Monday, August 29, 2011
At the risk of alienating lots of you, I will reveal that I am a country music fan. I love opera too, and other kinds of music, but I’m just saying that some of the country songs on the radio actually have pretty good theology. Case in point, there’s a Rascal Flatts song entitled “God Bless the Broken Road.” The lyrics of the song remind us that the difficult roads, the journeys that seem like detours and our disappointments often end up leading us right where we need to be.
When I'm not listening to C & W music or watching TV, I will occasionally even pick up a BOOK! One of my all time favorite books (well, favorite book that you'd expect a priest to like...I also like football books but that's for another day) is Yearnings-Embracing the Sacred Messiness of Life by Rabbi Irwin Kula. I'll be offering this book as a book study during the Season of Advent plus our young adults group will begin reading this book in September. Rabbi Kula writes, “The process of becoming is circuitous. Life has no straight lines or easy paths.” Amen brother! That's the "broken road" theology in a nutshell.
At the time, most of us can’t appreciate the odd twists and turns. At the time it's hard to believe the broken road is anything but broken. At the time of my divorce back in 1996 I had no idea that 3 years later someone perfect for me would be coming my way. Someone I appreciate so much more having been down a winding road earlier. (This someone by the way introduced me to country music). All the times we wrestle with doubt, collapse into grief, or feel the chill of isolation can be times we actually draw deeper into our faith. Times that we draw deeper into that painful part of our faith that transcends the vagaries of our “feelings”.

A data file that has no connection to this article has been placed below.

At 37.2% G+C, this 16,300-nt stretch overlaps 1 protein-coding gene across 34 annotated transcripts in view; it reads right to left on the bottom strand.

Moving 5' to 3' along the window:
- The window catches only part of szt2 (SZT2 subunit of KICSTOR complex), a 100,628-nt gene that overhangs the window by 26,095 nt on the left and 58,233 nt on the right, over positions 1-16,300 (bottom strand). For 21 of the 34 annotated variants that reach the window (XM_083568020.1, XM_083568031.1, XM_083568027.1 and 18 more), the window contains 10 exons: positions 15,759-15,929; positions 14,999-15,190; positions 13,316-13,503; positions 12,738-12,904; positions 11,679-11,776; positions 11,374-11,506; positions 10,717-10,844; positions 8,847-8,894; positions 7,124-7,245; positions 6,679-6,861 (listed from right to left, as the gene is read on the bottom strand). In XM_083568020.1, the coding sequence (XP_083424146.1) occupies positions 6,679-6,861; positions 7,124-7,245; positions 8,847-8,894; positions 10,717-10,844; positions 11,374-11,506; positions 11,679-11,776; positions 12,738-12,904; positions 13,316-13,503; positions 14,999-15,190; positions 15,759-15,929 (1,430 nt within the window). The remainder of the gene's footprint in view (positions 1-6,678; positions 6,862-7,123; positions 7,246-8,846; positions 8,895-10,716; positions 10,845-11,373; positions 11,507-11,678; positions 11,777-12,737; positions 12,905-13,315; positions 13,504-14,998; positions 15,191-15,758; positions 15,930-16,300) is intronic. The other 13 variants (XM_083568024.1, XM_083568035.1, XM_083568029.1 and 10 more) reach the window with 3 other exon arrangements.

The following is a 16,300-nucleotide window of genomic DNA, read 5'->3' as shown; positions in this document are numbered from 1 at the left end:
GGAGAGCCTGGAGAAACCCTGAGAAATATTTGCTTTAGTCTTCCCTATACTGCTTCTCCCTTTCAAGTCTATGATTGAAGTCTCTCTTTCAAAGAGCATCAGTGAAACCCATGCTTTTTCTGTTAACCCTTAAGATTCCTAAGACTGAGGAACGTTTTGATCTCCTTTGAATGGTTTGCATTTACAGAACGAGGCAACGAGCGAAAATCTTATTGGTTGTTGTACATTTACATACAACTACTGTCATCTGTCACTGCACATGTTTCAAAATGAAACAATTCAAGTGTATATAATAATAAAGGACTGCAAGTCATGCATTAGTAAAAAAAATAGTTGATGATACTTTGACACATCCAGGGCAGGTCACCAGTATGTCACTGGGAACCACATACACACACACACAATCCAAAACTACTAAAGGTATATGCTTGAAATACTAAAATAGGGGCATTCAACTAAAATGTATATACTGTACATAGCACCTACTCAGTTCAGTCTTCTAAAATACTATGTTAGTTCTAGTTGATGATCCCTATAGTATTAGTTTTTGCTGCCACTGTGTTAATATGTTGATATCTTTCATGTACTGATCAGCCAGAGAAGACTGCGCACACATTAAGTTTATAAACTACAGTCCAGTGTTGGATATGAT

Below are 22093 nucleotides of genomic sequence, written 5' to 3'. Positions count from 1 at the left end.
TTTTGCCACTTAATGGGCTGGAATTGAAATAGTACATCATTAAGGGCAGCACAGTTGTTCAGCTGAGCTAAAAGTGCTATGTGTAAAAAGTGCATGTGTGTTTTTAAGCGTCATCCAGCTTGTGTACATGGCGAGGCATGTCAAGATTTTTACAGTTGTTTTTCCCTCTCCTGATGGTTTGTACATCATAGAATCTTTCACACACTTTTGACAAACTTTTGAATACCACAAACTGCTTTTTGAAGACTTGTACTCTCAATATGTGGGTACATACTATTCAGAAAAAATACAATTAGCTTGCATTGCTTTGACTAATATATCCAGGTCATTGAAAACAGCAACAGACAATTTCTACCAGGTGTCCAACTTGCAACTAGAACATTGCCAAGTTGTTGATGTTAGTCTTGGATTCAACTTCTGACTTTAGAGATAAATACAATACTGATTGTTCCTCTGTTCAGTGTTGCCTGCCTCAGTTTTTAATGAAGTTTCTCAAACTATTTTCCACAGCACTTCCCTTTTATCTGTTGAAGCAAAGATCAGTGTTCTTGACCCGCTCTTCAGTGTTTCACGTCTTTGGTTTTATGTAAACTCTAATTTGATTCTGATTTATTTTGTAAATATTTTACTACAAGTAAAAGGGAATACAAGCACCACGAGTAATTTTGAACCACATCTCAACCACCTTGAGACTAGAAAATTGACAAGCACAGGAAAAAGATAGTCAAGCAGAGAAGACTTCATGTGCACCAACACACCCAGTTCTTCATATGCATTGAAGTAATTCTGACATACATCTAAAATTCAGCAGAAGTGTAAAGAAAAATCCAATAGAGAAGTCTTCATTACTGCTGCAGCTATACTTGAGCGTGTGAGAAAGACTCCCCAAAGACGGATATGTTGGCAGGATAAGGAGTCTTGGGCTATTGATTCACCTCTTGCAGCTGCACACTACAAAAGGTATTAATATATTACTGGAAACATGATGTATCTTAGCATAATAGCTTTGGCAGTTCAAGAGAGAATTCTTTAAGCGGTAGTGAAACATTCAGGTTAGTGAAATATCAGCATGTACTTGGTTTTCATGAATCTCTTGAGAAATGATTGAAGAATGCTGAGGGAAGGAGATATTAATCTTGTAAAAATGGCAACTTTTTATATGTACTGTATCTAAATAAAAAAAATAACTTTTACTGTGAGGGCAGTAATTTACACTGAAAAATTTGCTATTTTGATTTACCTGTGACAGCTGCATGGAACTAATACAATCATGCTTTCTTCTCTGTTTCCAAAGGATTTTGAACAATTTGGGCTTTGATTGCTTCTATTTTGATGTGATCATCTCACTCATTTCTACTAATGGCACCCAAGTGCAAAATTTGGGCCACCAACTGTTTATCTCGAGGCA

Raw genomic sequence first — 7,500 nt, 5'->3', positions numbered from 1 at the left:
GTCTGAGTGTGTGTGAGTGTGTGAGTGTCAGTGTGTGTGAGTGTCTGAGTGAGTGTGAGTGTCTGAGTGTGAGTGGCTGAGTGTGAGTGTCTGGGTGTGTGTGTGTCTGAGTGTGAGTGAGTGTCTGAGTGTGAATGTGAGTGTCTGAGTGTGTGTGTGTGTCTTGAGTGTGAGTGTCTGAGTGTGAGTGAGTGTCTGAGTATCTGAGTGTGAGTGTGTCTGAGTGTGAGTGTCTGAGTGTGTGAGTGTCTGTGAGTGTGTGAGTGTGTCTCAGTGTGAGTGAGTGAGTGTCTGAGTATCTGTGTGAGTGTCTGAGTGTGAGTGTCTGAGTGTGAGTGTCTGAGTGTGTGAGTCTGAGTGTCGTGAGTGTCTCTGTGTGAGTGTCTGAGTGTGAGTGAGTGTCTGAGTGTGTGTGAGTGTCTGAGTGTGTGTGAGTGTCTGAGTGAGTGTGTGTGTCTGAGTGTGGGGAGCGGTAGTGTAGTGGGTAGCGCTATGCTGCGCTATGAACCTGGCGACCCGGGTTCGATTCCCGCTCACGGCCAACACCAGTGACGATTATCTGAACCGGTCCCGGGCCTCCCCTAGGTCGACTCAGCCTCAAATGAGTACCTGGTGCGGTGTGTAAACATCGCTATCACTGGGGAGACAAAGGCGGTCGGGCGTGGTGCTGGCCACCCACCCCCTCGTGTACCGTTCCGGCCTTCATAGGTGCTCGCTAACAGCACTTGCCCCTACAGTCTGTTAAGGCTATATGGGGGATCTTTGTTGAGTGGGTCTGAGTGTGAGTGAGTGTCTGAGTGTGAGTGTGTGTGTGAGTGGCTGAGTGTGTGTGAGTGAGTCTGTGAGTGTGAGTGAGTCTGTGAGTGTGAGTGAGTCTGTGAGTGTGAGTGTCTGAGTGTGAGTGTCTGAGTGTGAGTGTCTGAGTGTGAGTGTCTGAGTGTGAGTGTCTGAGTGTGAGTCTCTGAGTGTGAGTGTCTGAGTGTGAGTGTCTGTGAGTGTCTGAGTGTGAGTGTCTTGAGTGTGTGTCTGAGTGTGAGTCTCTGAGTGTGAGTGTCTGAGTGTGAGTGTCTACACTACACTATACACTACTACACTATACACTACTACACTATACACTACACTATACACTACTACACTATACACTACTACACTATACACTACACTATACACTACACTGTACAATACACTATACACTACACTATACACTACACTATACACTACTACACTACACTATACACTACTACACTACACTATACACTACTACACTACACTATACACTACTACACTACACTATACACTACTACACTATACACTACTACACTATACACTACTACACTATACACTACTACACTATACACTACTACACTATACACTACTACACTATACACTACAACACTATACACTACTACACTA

When Jesus was tempted in the wilderness, when the Israelites wandered in the desert, their reliance upon God and their ability to pray even in the midst of despair had to come from a deeper place than “feeling like” doing it. For Jesus when He was alone and hungry or the Israelites longing for the promised land the journey included just making one step at a time.
We are quick to say that God blesses us when our lives are good and easy. We are quick to say God blesses us when we have plenty of money in our wallets. But I think the Rascal Flatts boys may be on to something. Rather than believe that God inflicts our suffering or arranges for it, I think God is more than capable of blessing it and by blessing it, transforming it. Through the Holy Spirit revealed in the arms of the community we can remind one another that the broken roads, the wilderness journeys take us where they take us. But no matter where the broken roads or the clear paths lead, we are never outside of God’s reach.
Blessings to you now and always no matter what road you are taking. Love, Rhoda